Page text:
The liturgy celebrates the unfathomable mercy of God towards his people. God wants to revisit and liberate his people, who had been through so many upheavals. They had been punished for their sins. That is why, today, we reflect on the book of consolation, in which through Isaiah, God plans a new exodus for his people, and says: “comfort, give comfort to my people…speak tenderly to Jerusalem, and proclaim to her that her service is at an end, her guilt is expiated; indeed, she has received from the hand of the Lord double for all her sins (Isaiah 40:1-2).”
In the history of the people of God, as a result of their so many infidelities, God allowed the Babylonians to defeat the Southern Kingdom of Judah in the years 597 BC, 587 BC, and 582 BC. They destroyed Jerusalem and deported the influential people of Judah to Babylon. The temple of Jerusalem was burnt down, ending the liturgical worship and the Davidic monarchy. Languishing in Babylon, the people of God started questioning the faithfulness and omnipotence of their God who allowed his people to suffer defeat at the hands of a pagan nation. After a while, God through the prophet of Deutero-Isaiah school, addressed the problems, and gave the message of consolation to his afflicted people, promising them a new exodus. In this new exodus, the desert through which they would journey home, will be transformed. The people will be led and guided by the Lord, himself, who will fill the Promised Land with his abundant blessings (see Isaiah 40:3-11).
The new exodus envisaged by the prophet of the Second-Isaiah will be permeated with joy because of the greatness of the Lord who guides his people. Their return will be mysterious, because God will transform the desert road and make it wide, flat and comfortable. Their leader will be a new Moses, as during the great Exodus from Egypt, but the Lord himself will be the leader, who will lead as a shepherd leads his flock.
The experience of the people of God is also ours, as we are the new people of God. This is what we celebrate in this Advent season. We are expecting and hoping for the coming of Our Lord, Jesus Christ, who will come into our lives, to lead us in a new exodus, to the promised land of heaven, our true home. He has already come in the mystery of the incarnation and we look forward to his coming again in glory. In Advent, we prepare ourselves to celebrate the Christmas, so that he can be born into our souls, so as to relive his life with ours, and so, have a joyful Christmas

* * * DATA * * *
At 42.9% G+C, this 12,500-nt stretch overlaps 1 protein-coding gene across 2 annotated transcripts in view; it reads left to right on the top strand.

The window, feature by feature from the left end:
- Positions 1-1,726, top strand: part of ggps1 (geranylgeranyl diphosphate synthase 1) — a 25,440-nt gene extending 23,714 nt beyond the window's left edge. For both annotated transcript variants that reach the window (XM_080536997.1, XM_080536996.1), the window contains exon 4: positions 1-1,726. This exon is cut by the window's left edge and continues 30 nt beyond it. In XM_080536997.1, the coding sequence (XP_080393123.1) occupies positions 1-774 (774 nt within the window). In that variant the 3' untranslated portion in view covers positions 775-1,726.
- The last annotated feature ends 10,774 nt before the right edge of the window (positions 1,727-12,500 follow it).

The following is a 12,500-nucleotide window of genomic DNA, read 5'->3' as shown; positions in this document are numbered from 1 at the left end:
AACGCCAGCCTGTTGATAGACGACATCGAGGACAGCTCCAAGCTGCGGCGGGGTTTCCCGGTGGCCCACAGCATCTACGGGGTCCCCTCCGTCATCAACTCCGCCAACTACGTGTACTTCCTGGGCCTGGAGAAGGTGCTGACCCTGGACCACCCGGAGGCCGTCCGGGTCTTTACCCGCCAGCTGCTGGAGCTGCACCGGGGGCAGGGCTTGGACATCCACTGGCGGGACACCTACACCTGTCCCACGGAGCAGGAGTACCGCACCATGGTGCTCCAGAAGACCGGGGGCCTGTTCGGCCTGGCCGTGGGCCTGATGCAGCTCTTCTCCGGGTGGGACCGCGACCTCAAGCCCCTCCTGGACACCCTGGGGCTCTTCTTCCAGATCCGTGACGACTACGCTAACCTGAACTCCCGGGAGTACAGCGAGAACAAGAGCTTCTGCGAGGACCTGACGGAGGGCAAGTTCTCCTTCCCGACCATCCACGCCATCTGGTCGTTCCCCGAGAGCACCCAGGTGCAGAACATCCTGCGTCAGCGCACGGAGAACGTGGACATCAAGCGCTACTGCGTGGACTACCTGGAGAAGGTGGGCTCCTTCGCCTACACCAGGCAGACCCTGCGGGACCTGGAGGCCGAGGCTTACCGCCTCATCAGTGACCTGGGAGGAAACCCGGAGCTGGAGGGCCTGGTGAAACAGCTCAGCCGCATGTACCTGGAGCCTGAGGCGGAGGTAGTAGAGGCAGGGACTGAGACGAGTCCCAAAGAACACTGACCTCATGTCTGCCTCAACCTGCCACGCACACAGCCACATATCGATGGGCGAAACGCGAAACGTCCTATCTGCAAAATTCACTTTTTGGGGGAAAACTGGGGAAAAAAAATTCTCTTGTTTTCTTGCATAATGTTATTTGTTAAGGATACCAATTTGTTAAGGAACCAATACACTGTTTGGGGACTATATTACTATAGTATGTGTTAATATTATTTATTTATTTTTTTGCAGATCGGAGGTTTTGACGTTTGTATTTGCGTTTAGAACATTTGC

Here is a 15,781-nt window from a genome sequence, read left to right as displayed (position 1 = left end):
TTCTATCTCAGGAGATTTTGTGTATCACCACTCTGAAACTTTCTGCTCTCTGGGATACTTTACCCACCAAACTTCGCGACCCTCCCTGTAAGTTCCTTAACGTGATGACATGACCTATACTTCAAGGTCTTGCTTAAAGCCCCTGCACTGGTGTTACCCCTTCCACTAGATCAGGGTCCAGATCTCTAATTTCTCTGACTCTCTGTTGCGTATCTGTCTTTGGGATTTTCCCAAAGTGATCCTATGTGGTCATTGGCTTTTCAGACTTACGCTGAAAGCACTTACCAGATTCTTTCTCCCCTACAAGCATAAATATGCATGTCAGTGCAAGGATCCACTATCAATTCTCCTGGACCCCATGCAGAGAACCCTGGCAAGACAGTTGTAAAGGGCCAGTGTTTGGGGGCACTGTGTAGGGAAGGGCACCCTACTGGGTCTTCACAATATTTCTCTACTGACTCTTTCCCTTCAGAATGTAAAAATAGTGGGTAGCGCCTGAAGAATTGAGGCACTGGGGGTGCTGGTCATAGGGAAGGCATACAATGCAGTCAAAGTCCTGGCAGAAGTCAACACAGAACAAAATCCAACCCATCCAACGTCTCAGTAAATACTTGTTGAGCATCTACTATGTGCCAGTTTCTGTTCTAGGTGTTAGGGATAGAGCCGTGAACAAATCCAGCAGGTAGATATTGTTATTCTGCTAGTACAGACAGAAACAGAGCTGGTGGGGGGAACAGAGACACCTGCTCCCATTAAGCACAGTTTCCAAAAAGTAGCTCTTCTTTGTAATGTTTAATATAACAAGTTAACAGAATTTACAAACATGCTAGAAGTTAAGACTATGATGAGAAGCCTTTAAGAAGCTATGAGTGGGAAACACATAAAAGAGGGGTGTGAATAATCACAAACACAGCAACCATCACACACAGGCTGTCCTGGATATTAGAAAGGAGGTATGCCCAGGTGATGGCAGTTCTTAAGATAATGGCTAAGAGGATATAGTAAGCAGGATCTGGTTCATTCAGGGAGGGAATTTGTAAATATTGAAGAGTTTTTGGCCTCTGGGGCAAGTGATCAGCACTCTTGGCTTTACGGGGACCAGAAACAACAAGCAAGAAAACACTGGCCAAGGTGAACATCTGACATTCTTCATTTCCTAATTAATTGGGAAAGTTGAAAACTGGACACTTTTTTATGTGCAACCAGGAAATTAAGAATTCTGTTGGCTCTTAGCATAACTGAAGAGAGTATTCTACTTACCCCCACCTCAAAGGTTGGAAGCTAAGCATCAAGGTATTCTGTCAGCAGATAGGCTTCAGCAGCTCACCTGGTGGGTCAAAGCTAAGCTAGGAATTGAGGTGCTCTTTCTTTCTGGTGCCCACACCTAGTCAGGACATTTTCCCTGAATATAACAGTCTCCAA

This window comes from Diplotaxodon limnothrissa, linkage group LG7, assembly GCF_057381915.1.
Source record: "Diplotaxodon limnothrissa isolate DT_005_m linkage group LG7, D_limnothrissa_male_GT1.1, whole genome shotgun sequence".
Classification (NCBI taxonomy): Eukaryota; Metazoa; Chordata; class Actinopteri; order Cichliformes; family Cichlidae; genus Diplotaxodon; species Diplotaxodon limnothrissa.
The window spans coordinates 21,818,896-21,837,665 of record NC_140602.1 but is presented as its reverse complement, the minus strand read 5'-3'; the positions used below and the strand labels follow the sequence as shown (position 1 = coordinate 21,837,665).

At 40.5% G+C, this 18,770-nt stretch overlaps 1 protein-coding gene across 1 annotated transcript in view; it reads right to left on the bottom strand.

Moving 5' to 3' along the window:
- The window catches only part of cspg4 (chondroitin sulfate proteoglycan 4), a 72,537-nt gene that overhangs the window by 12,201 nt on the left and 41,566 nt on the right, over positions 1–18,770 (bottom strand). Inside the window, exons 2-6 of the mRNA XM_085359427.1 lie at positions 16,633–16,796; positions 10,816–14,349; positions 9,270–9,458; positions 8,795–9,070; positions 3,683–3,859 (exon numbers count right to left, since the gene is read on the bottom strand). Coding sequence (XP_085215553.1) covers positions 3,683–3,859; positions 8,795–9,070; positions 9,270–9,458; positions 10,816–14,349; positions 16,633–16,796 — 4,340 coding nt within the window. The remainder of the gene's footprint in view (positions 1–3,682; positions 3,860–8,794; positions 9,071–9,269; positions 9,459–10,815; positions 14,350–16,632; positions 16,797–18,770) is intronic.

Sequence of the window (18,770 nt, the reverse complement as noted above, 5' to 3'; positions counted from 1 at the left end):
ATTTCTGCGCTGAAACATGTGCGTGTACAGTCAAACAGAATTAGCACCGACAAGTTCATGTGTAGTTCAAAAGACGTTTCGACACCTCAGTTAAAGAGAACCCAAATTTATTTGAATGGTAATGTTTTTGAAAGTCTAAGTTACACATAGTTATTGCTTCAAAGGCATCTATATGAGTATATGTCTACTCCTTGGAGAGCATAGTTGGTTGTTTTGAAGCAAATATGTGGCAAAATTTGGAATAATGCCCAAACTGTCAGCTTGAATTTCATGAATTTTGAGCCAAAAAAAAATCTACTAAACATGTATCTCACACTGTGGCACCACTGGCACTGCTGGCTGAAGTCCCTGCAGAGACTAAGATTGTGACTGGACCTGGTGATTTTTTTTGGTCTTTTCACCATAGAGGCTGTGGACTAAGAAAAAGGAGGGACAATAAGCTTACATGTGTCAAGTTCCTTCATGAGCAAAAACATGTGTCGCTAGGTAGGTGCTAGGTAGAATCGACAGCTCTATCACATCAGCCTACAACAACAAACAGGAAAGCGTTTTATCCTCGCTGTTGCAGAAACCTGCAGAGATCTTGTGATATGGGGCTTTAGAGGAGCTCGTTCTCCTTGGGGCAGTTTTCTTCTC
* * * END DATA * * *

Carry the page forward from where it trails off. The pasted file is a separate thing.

The holy Church invites us to prepare well for the coming of Our Lord, Jesus Christ, and the Son of God. As the messenger sent before us, we must make ready his way and clear a straight path for him. We are to work with ourselves to prepare the way of the Lord, just as John the Baptist paved his way for his ministry. He not only baptized him, during which he is declared to be the beloved Son of God, he continued to bear Witness to him, as the Lamb of God who takes away the sin of the world. He bore witness to Jesus as the one who is mightier than him, who must increase, while himself, John must decrease.
To prepare the way of the Lord, we must do so in the spirit of John the Baptist, in the spirit of humility and simplicity, in the spirit of asceticism and self-mortification, getting detached from everything that takes the place of God in our lives, so as to create space for God, to come and dwell in our souls. John was clothed in camel’s hair, and wore a leather belt around his waist. His food was grasshoppers and wild honey. Like John the Baptist, we too, are called to pay less attention to ourselves and to spend more of our time and resources in adorning the things of God and promoting his own glory.
St. Peter in our second reading, today exhorts us, in view of the dark and dangerous days facing us, that since the day of the Lord will come like a thief, and since everything is to be dissolved in this way, we should be conducting ourselves in holiness and devotion, waiting for and hastening the coming of the day of God, we should be eager to be found without spot or blemish before him, at peace (2 Peter 3:8-14)